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Driving Change

By: Nelendhre Moodley

South Africa’s oldest consulting engineering firm, Knight Piésold, which celebrates 95 years this year, will soon join the ranks of top South African companies, such as De Beers and Old Mutual, which have been in existence for over a century.
Image: Ingula Pumped Storage Scheme Image: Ingula Pumped Storage Scheme

MD Vishal Haripersad believes that this is a great feat given the challenging global economic conditions which have resulted in a number of mergers and acquisitions (M&A) by larger global consulting engineering firms looking for a foothold in Africa.

According to Equiteq’s The Global Consulting Mergers & Acquisitions Report 2015, the consulting sector M&A deals globally in 2014 continued the long-term upward trend in deal volumes since 2010, including a 13% increase in the number of deals compared to those in 2013. The report also indicates that consulting deals in Africa and the Middle East were up by 74% compared to the lowest point in 2010. However, the region, which is being driven by South Africa with 45% of total deals, is a relatively small proportion of the global M&A consulting market, with an average of 2.3% of total deals a year.

“We have been through almost a century’s worth of cyclical trends and this has given the company a unique industry perspective and, in turn, the ability to plan better for the future,” Haripersad says.

Knight Piésold remains a growing business both organically and acquisitively and this is the result of its top skills set, long-term vision and ensuring that it progresses industry transformation.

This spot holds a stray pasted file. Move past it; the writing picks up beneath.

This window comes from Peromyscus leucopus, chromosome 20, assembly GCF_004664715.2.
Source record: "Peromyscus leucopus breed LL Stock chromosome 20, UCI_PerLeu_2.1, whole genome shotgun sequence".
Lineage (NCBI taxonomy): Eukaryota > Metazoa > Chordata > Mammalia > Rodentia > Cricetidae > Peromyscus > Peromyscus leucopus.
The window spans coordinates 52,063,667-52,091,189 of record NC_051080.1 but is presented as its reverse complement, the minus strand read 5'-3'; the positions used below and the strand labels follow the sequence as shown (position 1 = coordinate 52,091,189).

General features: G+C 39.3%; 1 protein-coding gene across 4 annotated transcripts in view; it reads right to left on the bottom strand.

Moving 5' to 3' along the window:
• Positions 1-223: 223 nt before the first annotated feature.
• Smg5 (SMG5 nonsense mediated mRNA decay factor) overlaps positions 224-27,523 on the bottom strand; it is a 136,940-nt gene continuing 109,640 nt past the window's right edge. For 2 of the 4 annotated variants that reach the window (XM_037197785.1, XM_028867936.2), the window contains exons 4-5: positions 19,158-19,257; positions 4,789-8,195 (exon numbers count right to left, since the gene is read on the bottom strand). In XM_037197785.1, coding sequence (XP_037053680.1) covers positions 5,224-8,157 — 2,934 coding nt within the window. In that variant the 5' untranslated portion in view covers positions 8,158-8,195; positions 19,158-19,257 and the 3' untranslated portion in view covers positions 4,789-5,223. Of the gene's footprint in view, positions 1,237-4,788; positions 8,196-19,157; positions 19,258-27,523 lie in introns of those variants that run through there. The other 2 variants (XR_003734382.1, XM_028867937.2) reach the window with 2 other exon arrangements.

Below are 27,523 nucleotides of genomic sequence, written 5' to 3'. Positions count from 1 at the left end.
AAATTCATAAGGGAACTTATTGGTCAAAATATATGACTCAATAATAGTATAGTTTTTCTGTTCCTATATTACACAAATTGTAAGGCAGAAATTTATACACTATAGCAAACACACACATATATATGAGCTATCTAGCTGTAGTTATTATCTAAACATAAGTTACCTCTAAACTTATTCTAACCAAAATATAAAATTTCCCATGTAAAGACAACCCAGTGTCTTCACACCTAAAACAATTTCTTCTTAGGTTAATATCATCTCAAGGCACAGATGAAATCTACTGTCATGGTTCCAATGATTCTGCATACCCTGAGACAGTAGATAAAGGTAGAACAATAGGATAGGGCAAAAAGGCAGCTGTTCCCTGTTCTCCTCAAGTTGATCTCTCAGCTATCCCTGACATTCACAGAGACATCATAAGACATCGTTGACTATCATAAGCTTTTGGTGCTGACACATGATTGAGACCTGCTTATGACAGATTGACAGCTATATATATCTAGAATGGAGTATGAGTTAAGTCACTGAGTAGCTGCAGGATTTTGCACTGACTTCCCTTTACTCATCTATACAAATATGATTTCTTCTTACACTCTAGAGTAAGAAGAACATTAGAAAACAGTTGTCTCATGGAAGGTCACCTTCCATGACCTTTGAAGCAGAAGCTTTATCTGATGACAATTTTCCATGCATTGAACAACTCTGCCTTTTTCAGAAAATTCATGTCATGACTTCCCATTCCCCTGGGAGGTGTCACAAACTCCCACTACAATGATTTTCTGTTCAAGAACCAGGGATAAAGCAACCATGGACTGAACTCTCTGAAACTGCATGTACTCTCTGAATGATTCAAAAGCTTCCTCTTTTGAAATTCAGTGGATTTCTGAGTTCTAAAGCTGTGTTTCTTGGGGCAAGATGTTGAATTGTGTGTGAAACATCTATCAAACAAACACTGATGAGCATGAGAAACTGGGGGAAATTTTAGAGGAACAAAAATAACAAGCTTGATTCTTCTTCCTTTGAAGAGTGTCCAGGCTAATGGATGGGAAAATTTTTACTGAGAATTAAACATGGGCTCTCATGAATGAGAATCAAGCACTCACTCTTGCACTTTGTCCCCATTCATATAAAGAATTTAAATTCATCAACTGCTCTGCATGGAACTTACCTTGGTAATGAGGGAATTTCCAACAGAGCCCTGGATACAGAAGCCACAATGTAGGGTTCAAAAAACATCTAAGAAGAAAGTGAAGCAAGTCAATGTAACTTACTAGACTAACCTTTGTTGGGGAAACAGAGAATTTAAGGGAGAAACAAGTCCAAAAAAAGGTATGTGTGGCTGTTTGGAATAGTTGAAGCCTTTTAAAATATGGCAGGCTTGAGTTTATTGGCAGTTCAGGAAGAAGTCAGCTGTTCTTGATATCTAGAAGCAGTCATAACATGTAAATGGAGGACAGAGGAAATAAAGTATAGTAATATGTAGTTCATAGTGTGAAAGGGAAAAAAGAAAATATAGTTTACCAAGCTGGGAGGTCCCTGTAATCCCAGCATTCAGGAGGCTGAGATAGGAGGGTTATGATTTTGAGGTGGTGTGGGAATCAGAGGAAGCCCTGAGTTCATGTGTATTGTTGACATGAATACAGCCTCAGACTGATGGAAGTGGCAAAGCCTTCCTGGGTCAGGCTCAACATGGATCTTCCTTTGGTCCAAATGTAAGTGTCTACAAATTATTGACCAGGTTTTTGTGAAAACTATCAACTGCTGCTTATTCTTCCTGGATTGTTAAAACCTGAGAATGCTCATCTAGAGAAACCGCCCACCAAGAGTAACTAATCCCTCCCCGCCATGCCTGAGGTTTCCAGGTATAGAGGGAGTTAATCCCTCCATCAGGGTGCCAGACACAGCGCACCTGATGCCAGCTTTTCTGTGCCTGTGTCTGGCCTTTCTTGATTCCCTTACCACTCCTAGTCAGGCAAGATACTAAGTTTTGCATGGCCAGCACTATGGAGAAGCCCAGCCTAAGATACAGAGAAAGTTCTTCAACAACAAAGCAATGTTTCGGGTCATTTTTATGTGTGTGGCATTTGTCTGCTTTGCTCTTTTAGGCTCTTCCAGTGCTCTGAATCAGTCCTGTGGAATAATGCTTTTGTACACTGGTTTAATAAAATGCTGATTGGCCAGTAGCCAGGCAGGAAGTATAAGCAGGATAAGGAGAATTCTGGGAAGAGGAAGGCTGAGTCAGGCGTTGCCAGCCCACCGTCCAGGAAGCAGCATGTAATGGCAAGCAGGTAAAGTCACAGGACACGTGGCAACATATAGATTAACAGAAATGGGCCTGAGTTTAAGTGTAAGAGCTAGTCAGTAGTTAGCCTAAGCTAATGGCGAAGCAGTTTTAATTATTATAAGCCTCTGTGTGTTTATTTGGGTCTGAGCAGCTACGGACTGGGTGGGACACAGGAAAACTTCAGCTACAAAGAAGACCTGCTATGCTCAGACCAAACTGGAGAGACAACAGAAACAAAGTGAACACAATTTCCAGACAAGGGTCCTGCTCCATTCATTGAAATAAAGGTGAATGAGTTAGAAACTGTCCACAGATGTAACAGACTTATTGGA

According to Greening Africa’s Industrialisation: Economic Report on Africa by the United Nations Economic Commission for Africa, the challenge facing African leaders is to transform their patterns of production, and building system-wide infrastructure to address economic transformation. Such measures will ensure secure supplies of water, food and energy.

Haripersad highlights three key drivers for transformation namely: meeting and exceeding the requirements of the Transformation Charter; investing in education and skills development; and creating an enabling environment for small, medium and micro enterprises (SMMEs).

“Transformation is not just about ticking off the checklist of requirements – it is about changing the way society operates, it is about addressing the needs of people and delivering the required services and providing the relevant infrastructure to foster growth and employment,” he stresses.

Haripersad adds that transformation should form the blueprint of all company’s strategic goals and act as a key driver for change. In this way economic growth can be stimulated.

“Meeting the requirements of the BEE scorecard entails being heavily vested in corporate social investment (CSI) programmes. In fact, The South African Department of Labour has identified skills shortfalls as being particularly high in terms of required management skills, technicians, artisans and skilled labourers.”

As such, the level 2 BBBEE-compliant company’s CSI programme attempts to address these needs through supporting projects that provide education and training in the under-resourced areas of maths, science and technology for learners at secondary school level.